img_1467They separate like this with the inner helicoid exiting from the lower part. Do not forget to mark where they separate. If you forgot to do this then you are an idiot.

img_1468The central helicoid comes in two pieces, the helicoid itself and the rotation limiter. This ring and the helicoid stop constrains the focusing ring. Grease and old crud tend to accumulate under the ring so I open it up to clean it despite the effort and patience needed to remove this.

Before you do anything, make sure to mark it’s position by scribing a small mark on the ring and the helicoid to serve as marks to help you align this ring again later.

This ring’s sealed so I usually soak this part in alcohol first for several hours or overnight to dissolve the glue. Remove the screws and unscrew the ring off. If this doesn’t work then soak in in alcohol again until you think it’s OK to attempt again.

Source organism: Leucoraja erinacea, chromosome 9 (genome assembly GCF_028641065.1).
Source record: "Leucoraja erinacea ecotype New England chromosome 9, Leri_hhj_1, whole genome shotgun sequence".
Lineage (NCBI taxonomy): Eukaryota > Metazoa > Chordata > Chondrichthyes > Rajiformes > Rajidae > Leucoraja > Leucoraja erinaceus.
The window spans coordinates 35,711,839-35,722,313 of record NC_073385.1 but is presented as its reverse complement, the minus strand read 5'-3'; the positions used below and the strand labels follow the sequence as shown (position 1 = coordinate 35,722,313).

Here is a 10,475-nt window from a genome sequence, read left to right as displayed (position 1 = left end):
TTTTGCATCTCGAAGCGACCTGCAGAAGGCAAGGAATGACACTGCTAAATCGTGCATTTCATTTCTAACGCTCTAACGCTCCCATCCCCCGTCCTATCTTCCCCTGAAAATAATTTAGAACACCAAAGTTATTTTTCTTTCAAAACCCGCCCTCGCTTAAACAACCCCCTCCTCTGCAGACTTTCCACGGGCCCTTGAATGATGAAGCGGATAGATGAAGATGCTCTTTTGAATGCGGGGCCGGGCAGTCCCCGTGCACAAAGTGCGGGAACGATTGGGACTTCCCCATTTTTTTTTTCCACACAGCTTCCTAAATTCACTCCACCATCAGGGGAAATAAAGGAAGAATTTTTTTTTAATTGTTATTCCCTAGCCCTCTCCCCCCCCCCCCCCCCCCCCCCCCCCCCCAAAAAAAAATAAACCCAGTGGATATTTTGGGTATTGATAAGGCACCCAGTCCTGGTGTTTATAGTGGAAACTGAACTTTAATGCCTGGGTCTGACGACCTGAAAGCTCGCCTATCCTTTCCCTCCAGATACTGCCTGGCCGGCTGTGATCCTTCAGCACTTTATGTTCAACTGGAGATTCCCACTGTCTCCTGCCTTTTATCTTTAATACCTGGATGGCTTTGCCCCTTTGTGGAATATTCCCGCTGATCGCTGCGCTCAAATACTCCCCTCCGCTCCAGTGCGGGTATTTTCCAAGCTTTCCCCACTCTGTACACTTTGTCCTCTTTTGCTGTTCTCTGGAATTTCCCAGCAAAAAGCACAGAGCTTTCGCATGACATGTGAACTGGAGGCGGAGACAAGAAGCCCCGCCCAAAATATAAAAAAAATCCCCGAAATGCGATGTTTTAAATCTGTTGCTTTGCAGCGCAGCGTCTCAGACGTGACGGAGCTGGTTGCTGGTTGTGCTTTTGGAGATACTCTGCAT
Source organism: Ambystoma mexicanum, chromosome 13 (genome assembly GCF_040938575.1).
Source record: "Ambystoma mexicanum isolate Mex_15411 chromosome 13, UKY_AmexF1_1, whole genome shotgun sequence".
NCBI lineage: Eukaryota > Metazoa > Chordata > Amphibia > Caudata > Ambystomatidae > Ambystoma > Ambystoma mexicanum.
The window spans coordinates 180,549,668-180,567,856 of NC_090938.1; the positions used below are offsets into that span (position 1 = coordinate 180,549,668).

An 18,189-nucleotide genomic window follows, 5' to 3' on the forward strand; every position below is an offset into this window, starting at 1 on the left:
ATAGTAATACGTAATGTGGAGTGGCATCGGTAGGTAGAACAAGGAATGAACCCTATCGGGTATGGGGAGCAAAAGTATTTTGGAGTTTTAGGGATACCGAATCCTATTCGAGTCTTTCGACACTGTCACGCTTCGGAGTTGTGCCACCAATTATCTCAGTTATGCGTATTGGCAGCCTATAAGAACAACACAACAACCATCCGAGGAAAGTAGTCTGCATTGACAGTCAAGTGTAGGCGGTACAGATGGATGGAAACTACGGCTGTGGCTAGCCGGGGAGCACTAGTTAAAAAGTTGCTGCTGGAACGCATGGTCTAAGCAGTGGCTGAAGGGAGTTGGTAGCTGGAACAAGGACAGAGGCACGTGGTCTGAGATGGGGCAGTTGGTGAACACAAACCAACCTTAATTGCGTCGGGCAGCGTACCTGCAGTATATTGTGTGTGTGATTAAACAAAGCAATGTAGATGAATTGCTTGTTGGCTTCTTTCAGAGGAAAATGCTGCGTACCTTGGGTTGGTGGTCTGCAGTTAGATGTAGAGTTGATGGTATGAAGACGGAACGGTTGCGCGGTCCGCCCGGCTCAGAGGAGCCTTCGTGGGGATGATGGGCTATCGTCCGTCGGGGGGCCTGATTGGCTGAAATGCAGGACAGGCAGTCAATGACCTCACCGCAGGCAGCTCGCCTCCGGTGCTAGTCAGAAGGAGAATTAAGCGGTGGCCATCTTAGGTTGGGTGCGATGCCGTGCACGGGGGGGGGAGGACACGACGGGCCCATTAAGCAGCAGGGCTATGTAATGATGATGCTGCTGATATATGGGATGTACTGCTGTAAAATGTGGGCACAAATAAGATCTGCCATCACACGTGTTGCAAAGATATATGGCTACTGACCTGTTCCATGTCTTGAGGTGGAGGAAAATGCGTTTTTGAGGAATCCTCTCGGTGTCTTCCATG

img_1469The ring should come off easily now, revealing the dirt underneath it. Clean these thoroughly and be sure that nothing is left in there.

img_1470Going back to the front end of the lens, the front ring comes in 2 pieces. The name ring is also hiding some dirt underneath it so I unscrew it off to clean the underside of it.

Cleaning the helicoids will take most of your time. Clean it very well using a grease remover and make sure that you don’t leave any residue because that will contaminate the fresh grease that you’ll apply later. I used a thin- type of grease for this, if I used a thicker type then it’s going to be harder to turn this lens. Use what you feel is adequate but just make sure that you do not apply too much grease or else it will migrate to the optics and cause an even bigger problem.